Home   News

Sask Pork welcomes new measures to control feral pigs in Saskatchewan

Sask Pork is applauding new measures brought forward by the Government of Saskatchewan to regulate, monitor and control wild boar and feral pigs in the province. 

 The Ministry of Agriculture announced that it is developing regulations for licensing existing commercial wild boar farms and imposing a moratorium on new farms. Regulations for wild boar/feral pigs will also be developed under The Pest Control Act, which would specify various monitoring and control efforts as well as public obligations to report. 

 Annual funding for the Saskatchewan Crop Insurance Corporation (SCIC) Feral Wild Boar Control Program for surveillance and eradication efforts in the province is also being doubled to $200,000. The SCIC and the Ministry of Agriculture work closely with Sask Pork, rural municipalities, and the public to monitor and deal with feral pigs in the province.

 “We are delighted with the new measures being brought forward by the Government of Saskatchewan,” said Sask Pork Board Chair Toby Tschetter. “Wild boar and feral pigs are not native to Saskatchewan and are considered an invasive species. In addition to damaging private property, they pose a significant threat to Saskatchewan’s hog industry as they can carry serious disease, such as African Swine Fever. These important new regulations will help protect the provincial hog industry and help us to keep our food supply secure. We encourage farmers, ranchers, and the public to use the wild boar reporting services as much as possible.”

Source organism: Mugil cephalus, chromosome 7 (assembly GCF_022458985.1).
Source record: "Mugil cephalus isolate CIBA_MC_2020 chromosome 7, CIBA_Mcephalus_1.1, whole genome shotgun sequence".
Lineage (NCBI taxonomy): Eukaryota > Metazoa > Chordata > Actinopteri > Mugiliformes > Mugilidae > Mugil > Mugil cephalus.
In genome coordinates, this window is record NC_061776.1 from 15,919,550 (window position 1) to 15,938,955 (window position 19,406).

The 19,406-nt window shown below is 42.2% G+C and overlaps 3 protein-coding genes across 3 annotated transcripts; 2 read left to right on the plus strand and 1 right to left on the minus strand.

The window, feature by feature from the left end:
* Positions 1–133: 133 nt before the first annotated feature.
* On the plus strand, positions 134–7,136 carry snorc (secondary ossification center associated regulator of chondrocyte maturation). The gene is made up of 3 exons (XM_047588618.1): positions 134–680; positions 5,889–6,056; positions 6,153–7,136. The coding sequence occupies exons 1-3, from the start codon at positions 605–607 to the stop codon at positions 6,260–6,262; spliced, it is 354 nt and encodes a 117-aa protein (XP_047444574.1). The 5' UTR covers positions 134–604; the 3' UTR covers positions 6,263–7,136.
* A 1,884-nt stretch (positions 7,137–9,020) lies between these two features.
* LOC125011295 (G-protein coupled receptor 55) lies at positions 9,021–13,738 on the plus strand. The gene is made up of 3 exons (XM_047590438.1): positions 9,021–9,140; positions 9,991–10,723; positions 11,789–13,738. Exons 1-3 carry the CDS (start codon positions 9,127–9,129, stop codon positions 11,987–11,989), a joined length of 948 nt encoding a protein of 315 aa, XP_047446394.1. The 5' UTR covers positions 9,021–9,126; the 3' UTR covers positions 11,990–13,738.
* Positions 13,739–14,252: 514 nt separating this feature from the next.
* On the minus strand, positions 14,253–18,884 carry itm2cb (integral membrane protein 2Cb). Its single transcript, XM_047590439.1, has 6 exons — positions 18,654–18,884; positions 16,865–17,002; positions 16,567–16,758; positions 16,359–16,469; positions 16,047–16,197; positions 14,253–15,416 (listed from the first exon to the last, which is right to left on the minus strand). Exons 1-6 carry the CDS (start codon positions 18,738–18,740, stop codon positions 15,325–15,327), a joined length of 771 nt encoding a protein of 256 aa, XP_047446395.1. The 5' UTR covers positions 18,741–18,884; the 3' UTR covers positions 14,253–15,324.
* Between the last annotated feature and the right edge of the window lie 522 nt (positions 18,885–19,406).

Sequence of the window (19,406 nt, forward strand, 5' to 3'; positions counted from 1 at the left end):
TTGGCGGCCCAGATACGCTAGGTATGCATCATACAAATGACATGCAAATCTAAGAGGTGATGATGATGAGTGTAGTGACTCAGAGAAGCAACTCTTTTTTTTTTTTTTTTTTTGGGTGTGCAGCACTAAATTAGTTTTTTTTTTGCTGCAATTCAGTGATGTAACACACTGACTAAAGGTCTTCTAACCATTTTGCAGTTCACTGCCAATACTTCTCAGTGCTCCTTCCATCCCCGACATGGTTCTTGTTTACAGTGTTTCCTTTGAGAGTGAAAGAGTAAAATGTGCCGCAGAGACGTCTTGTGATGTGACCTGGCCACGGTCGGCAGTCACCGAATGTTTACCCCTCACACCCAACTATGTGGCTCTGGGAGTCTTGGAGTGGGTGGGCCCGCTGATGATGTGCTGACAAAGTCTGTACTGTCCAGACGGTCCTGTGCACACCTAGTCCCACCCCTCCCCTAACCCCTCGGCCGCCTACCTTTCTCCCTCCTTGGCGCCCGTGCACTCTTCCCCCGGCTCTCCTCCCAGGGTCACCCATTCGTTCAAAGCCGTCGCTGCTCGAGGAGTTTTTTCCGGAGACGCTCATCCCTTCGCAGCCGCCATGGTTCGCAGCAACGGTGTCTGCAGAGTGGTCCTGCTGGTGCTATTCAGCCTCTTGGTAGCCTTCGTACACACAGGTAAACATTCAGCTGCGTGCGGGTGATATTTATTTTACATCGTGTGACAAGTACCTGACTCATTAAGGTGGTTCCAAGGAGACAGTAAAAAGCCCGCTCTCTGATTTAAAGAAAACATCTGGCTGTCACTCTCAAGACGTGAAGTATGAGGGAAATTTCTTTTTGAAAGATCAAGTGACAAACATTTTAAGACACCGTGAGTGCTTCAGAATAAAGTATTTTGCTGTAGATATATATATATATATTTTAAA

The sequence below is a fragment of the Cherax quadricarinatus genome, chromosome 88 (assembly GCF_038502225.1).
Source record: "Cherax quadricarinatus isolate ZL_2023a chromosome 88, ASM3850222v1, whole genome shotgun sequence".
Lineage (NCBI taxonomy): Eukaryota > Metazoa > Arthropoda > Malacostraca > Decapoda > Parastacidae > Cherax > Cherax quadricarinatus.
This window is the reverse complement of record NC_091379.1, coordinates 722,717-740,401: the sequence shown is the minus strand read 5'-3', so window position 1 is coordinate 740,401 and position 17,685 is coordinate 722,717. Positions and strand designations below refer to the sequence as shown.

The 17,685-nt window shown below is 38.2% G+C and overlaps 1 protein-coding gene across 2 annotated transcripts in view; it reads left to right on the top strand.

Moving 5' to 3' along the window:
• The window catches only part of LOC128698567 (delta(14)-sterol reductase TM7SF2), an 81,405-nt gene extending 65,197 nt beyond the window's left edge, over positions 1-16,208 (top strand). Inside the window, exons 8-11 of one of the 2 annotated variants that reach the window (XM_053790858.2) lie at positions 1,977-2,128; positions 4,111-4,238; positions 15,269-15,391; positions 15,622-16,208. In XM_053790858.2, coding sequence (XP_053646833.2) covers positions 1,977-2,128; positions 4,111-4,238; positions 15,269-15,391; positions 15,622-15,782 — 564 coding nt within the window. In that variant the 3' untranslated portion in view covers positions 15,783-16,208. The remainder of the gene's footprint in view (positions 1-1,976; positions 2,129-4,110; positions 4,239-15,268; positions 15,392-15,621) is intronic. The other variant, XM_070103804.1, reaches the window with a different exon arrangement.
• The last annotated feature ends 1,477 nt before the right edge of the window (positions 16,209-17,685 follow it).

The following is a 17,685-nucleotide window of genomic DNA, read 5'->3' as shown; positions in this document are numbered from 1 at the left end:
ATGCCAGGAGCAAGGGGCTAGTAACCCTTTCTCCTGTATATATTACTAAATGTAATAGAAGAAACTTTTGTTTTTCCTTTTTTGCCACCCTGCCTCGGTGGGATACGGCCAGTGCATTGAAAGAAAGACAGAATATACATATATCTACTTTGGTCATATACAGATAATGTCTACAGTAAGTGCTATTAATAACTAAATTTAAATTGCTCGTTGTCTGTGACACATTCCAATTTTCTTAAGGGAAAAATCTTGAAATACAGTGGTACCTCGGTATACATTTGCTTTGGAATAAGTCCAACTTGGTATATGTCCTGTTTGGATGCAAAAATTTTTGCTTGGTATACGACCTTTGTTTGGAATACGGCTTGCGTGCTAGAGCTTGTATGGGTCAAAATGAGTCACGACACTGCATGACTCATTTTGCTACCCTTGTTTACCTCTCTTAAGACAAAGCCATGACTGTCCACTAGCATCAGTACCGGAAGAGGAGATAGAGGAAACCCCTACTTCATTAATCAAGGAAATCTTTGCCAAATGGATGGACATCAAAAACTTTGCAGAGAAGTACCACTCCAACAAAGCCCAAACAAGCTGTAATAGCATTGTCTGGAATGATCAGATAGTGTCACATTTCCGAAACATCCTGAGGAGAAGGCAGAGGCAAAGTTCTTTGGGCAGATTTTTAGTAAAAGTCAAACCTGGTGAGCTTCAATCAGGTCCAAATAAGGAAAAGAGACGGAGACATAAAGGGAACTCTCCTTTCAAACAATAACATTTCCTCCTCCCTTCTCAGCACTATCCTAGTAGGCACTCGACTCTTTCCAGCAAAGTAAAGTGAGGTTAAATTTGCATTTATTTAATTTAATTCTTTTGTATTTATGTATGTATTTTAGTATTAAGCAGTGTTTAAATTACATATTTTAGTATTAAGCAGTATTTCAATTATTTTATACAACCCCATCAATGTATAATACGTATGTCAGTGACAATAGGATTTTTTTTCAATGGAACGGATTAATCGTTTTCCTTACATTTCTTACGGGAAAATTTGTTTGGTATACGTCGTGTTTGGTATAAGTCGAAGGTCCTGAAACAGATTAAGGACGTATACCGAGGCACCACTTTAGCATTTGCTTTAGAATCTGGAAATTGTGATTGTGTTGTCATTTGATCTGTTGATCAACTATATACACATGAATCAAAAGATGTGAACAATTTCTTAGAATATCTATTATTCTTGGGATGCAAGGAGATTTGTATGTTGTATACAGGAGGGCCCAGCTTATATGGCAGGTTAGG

While African Swine Fever has not yet ben reported in North America, it remains a serious threat to the Canadian Pork industry. In recent months it has been found in the Dominican Republic, Haiti and Europe. 

Click here to see more...

Trending Video

APAS Update

Video: APAS Update

APAS opposed to ground meat warning labels: On June 16, APAS sent a letter to Jean-Yves Duclos, the federal Minister of Health, to let the government know that APAS is against the federal government's proposal to require warning labels on ground meat products.